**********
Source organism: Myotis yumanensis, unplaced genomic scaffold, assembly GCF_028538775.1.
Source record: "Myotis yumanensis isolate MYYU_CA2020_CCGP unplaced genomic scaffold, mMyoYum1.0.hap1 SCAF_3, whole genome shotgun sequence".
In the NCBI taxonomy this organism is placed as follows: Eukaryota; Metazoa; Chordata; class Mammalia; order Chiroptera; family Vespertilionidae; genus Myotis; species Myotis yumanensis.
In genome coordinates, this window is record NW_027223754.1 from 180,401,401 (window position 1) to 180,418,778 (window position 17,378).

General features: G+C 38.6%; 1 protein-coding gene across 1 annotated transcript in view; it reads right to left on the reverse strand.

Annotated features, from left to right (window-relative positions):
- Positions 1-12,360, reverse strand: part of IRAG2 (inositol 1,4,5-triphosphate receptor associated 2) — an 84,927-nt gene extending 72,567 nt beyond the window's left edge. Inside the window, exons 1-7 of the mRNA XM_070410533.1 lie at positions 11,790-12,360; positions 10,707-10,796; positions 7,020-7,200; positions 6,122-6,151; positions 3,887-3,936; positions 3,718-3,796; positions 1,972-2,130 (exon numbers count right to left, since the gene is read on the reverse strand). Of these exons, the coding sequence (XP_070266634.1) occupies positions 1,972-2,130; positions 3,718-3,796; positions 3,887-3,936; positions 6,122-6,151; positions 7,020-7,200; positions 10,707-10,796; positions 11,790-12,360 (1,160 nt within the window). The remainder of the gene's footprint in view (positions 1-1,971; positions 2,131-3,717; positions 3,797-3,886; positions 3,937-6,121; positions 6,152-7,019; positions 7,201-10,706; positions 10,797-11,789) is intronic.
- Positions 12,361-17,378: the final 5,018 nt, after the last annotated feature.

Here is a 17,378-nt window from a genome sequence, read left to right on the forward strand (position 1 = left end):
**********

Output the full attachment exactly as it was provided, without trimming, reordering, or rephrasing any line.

Source organism: Myotis yumanensis, unplaced genomic scaffold, assembly GCF_028538775.1.
Source record: "Myotis yumanensis isolate MYYU_CA2020_CCGP unplaced genomic scaffold, mMyoYum1.0.hap1 SCAF_3, whole genome shotgun sequence".
In the NCBI taxonomy this organism is placed as follows: Eukaryota; Metazoa; Chordata; class Mammalia; order Chiroptera; family Vespertilionidae; genus Myotis; species Myotis yumanensis.
In genome coordinates, this window is record NW_027223754.1 from 180,401,401 (window position 1) to 180,418,778 (window position 17,378).

General features: G+C 38.6%; 1 protein-coding gene across 1 annotated transcript in view; it reads right to left on the reverse strand.

Annotated features, from left to right (window-relative positions):
- Positions 1-12,360, reverse strand: part of IRAG2 (inositol 1,4,5-triphosphate receptor associated 2) — an 84,927-nt gene extending 72,567 nt beyond the window's left edge. Inside the window, exons 1-7 of the mRNA XM_070410533.1 lie at positions 11,790-12,360; positions 10,707-10,796; positions 7,020-7,200; positions 6,122-6,151; positions 3,887-3,936; positions 3,718-3,796; positions 1,972-2,130 (exon numbers count right to left, since the gene is read on the reverse strand). Of these exons, the coding sequence (XP_070266634.1) occupies positions 1,972-2,130; positions 3,718-3,796; positions 3,887-3,936; positions 6,122-6,151; positions 7,020-7,200; positions 10,707-10,796; positions 11,790-12,360 (1,160 nt within the window). The remainder of the gene's footprint in view (positions 1-1,971; positions 2,131-3,717; positions 3,797-3,886; positions 3,937-6,121; positions 6,152-7,019; positions 7,201-10,706; positions 10,797-11,789) is intronic.
- Positions 12,361-17,378: the final 5,018 nt, after the last annotated feature.

Here is a 17,378-nt window from a genome sequence, read left to right on the forward strand (position 1 = left end):